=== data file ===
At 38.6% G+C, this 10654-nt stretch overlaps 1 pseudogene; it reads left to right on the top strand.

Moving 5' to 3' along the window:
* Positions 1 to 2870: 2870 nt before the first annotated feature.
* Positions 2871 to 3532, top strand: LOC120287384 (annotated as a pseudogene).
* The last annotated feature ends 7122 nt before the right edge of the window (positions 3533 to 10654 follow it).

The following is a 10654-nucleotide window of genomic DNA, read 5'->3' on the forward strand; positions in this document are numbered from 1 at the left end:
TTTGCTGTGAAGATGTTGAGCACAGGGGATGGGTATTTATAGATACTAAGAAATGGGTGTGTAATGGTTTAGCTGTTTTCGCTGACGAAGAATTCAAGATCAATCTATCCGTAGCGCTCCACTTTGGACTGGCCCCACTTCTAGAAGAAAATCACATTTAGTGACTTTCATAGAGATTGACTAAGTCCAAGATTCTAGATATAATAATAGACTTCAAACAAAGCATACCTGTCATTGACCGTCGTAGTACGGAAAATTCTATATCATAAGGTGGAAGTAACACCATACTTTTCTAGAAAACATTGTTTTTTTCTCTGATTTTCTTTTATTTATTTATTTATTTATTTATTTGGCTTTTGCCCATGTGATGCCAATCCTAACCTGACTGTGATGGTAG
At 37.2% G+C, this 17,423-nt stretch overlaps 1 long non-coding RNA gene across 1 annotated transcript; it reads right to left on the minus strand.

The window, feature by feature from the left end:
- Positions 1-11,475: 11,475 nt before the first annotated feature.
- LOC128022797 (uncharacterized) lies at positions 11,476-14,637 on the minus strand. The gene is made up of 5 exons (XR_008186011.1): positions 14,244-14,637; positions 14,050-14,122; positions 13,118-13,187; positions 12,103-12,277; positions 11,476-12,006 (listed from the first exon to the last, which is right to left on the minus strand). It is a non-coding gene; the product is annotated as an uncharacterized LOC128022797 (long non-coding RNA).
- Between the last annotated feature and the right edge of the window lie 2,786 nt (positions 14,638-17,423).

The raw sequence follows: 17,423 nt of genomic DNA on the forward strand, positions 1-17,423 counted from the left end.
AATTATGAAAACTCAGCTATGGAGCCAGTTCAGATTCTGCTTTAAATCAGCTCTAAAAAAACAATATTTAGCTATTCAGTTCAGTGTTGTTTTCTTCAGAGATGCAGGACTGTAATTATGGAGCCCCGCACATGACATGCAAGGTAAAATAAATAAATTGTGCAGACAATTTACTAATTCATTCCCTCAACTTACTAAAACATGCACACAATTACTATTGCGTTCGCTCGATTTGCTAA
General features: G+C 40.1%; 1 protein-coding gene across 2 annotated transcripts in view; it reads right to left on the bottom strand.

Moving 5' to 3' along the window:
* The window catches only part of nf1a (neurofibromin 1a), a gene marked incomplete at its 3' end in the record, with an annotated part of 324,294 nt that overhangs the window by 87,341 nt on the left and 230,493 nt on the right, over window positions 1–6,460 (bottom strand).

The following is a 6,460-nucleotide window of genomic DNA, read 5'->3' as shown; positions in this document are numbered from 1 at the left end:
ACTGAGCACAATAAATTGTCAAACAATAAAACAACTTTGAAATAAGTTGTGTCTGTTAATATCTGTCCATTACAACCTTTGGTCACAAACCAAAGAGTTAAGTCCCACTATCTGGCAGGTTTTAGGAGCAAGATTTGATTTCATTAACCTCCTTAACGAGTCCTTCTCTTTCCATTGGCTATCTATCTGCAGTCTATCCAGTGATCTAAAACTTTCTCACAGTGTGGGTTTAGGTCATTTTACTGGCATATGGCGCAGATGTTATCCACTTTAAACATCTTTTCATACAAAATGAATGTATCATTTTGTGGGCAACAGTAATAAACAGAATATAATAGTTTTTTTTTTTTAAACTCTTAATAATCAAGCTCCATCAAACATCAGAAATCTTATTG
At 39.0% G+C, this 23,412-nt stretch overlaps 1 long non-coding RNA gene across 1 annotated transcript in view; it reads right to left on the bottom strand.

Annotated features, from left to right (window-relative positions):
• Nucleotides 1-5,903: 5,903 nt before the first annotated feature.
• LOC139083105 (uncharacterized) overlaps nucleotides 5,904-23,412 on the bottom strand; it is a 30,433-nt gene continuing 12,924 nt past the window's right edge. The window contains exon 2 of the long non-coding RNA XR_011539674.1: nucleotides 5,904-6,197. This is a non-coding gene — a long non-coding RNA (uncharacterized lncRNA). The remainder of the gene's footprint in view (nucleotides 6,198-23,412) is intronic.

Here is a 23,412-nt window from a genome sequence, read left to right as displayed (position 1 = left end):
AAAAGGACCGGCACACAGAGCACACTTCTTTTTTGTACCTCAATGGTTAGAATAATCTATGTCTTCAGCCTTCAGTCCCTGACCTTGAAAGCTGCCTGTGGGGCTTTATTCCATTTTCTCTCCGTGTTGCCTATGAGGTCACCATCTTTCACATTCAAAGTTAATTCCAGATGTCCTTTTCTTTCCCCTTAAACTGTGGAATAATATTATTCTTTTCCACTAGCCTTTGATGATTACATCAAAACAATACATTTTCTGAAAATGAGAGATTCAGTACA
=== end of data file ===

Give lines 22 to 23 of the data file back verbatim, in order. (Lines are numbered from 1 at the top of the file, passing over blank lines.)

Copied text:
• Nucleotides 1-5,903: 5,903 nt before the first annotated feature.
• LOC139083105 (uncharacterized) overlaps nucleotides 5,904-23,412 on the bottom strand; it is a 30,433-nt gene continuing 12,924 nt past the window's right edge. The window contains exon 2 of the long non-coding RNA XR_011539674.1: nucleotides 5,904-6,197. This is a non-coding gene — a long non-coding RNA (uncharacterized lncRNA). The remainder of the gene's footprint in view (nucleotides 6,198-23,412) is intronic.